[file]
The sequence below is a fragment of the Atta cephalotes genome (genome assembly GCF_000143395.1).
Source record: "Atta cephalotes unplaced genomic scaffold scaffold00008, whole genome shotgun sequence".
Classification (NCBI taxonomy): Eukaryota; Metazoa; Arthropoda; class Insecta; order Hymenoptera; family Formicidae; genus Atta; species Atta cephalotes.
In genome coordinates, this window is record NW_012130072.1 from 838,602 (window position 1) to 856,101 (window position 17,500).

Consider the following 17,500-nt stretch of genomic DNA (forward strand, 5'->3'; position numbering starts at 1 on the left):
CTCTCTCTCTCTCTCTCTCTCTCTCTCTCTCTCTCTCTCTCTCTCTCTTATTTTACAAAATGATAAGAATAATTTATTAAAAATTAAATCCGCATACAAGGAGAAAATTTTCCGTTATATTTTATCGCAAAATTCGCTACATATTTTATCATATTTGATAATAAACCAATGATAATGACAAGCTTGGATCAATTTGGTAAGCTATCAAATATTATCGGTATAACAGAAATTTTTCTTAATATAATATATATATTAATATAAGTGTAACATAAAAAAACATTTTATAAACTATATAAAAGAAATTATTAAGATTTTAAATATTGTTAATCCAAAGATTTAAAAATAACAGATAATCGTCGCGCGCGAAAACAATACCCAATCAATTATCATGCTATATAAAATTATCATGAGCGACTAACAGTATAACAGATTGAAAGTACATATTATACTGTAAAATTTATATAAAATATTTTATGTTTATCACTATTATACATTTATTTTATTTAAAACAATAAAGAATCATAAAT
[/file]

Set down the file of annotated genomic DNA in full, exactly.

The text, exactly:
The sequence below is a fragment of the Atta cephalotes genome (genome assembly GCF_000143395.1).
Source record: "Atta cephalotes unplaced genomic scaffold scaffold00008, whole genome shotgun sequence".
Classification (NCBI taxonomy): Eukaryota; Metazoa; Arthropoda; class Insecta; order Hymenoptera; family Formicidae; genus Atta; species Atta cephalotes.
In genome coordinates, this window is record NW_012130072.1 from 838,602 (window position 1) to 856,101 (window position 17,500).

Consider the following 17,500-nt stretch of genomic DNA (forward strand, 5'->3'; position numbering starts at 1 on the left):
CTCTCTCTCTCTCTCTCTCTCTCTCTCTCTCTCTCTCTCTCTCTCTCTTATTTTACAAAATGATAAGAATAATTTATTAAAAATTAAATCCGCATACAAGGAGAAAATTTTCCGTTATATTTTATCGCAAAATTCGCTACATATTTTATCATATTTGATAATAAACCAATGATAATGACAAGCTTGGATCAATTTGGTAAGCTATCAAATATTATCGGTATAACAGAAATTTTTCTTAATATAATATATATATTAATATAAGTGTAACATAAAAAAACATTTTATAAACTATATAAAAGAAATTATTAAGATTTTAAATATTGTTAATCCAAAGATTTAAAAATAACAGATAATCGTCGCGCGCGAAAACAATACCCAATCAATTATCATGCTATATAAAATTATCATGAGCGACTAACAGTATAACAGATTGAAAGTACATATTATACTGTAAAATTTATATAAAATATTTTATGTTTATCACTATTATACATTTATTTTATTTAAAACAATAAAGAATCATAAAT